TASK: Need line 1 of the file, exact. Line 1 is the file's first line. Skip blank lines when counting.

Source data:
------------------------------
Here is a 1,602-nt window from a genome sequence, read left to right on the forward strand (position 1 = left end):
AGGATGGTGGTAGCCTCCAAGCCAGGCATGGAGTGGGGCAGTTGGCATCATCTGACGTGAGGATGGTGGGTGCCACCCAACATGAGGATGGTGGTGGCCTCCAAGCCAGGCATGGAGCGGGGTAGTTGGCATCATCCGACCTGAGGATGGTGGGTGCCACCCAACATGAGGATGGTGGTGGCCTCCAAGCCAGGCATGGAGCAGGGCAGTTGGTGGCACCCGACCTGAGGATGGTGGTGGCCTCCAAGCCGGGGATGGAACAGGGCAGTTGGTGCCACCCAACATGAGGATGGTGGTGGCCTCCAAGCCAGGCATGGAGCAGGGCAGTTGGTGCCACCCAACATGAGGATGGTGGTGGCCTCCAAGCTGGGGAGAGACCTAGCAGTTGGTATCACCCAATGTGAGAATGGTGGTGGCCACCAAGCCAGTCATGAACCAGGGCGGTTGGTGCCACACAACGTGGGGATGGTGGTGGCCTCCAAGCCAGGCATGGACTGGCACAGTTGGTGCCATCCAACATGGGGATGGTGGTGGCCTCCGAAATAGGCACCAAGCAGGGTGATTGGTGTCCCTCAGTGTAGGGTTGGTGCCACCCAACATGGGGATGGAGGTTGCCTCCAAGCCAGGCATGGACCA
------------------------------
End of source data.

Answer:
Here is a 1,602-nt window from a genome sequence, read left to right on the forward strand (position 1 = left end):